Saturday, December 12, 2015

No Offense, but...

In my last post I talked about how we, as a society, have become so thin skinned. Being offended has become America's favorite past time and has spawned a thriving business opportunity in what I call the Indignation Industry: cashing in on being offended.

Of my three reasons why we have become so brittle as a nation, the last affords the best chance to individually change and grow in character: to become big hearted, the kind of person who is generous, patient, gracious, willing to over look a slight. Turning an entire nation starts with the turning of ourselves individually.

In a conversation this week the topic of great leaders came up and I thought of the biography of Abraham Lincoln that I read a few years ago, "Team of Rivals: The Political Genius of Abraham Lincoln", by Doris Kearns Goodwin. I loved the book because it didn't merely detail the history of Lincoln's life and the events of the Civil War. It gave penetrating insight into Lincoln's character and from that I'll illustrate my belief that to be not easily offended, we must be big hearted.

Of the many character qualities Lincoln had, one of his greatest was his humility. He was written off by his rivals for the 1860 presidential election because of his rough upbringing and his homely, unkempt appearance. His opponents for the Republican nomination were some of the most brilliant, famous and successful men of their day. Most of them and other party leaders treated the country bumpkin "rail splitter" Lincoln with condescension, even contempt. Yet Lincoln never showed the slightest offense at this treatment, remaining serene and responding with graciousness, even kindness for which he was well known. Shockingly, Lincoln overcame the entire field of prominent men, won the nomination and won the presidency.

Knowing the enormous issues that faced America with southern states in rebellion over slavery, Lincoln knew he needed a cabinet composed of the finest minds possible to guide his presidency. So he picked for those posts the very men who had opposed him and in some cases openly disdained him over the years. One by one, as they worked closely with him in his cabinet, they were won over by his gentle kindness, generosity and humility. Of them, William Seward and Edwin Stanton became his close friends. In Stanton's case that was most remarkable because Stanton had been publically critical of Lincoln in the past and in temperament he was stern and choleric, the polar opposite of the affable, gentle hearted Lincoln.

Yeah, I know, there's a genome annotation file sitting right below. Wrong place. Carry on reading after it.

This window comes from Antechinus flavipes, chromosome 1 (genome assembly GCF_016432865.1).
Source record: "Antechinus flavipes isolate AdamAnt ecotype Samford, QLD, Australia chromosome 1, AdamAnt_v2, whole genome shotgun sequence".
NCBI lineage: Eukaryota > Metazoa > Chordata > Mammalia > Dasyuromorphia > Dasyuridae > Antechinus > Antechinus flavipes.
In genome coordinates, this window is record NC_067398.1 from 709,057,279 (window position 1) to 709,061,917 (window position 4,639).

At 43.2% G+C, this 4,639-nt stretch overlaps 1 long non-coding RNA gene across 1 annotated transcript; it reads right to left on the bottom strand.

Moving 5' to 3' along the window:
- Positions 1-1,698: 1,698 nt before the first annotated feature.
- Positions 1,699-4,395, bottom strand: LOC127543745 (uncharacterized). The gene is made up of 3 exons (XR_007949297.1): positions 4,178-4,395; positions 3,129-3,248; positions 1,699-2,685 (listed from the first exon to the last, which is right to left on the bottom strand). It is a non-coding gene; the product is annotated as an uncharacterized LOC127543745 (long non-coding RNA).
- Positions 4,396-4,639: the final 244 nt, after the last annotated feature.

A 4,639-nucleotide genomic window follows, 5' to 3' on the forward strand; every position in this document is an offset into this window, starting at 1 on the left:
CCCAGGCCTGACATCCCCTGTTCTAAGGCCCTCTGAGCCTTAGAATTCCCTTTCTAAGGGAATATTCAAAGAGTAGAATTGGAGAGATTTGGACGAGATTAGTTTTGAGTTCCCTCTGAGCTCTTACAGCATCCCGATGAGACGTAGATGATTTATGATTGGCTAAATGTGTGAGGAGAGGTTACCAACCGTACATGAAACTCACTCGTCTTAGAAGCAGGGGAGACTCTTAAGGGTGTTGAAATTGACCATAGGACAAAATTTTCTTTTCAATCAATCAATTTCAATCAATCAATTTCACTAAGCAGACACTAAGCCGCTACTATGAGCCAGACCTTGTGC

Lincoln could work with men who had been previously so opposed to him because he was humble. He knew that he needed their brilliant counsel more than he needed submissive men whom he could easily control. Humble people have not put themselves on a pedestal, needing the praise of others to affirm them there. With no inflated ego, there is nothing to puncture with sharp criticism.

Lincoln was roundly known also for his kind heartedness, a quality that is founded upon love of others more than self. It is a quality uniquely joined to humility. Stories of Lincoln putting others' needs foremost abound. For example he liberally pardoned soldiers charged with desertion and dereliction of duty because so often they were teenaged soldiers, boys shouldering men's uniforms and terrible duties, youngsters frightened at being thrown into the maw of a savage war. Lincoln did not have the heart to have these youth executed.

Stanton, even after he had worked with Lincoln for some time and had grown to love him, could still in anger sharply criticize decisions by the president, such as once calling him a "d*mned fool!" When told of this Lincoln smiled serenely and said, "If Stanton said I was a d*mned fool, then I must be one, for he is nearly always right."

Where do we find such people today? We have become a brittle people today because we have become self centered and egotistical. When we are motivated by love of self more than of others, we bruise and bristle easily and the entire culture becomes more coarse and hostile.

We don't study great men like Lincoln anymore. We consider history boring and we miss the wealth not only of history but of insights into great people who navigated those awful times. We also overlook those more common people right around us who might be gleaming lights of refined character from whom we can learn. Because our eyes are ever on ourselves, we can't look outward to others who model greatness.

To be one who is not easily offended requires, for one thing, that we become a life long learner. We must look outside of ourselves. Learn from the likes of Lincoln, or even from the quiet souls within our own lives whom we over look because first, they don't seek attention and second, our gaze is continually turned inward. To look to them is the first step toward humility and our tendency toward taking offense will recede. Joined with that must be the cultivating of a heart that cares for others, willing to take another's well being into consideration, often above our own. With that perspective it becomes much harder to be provoked over some slight that may come our way. How can we be offended, when self is not at the center of our universe?

Change begins with me, with each of us individually, from whom it can spread and transform a nation.

No comments:

Post a Comment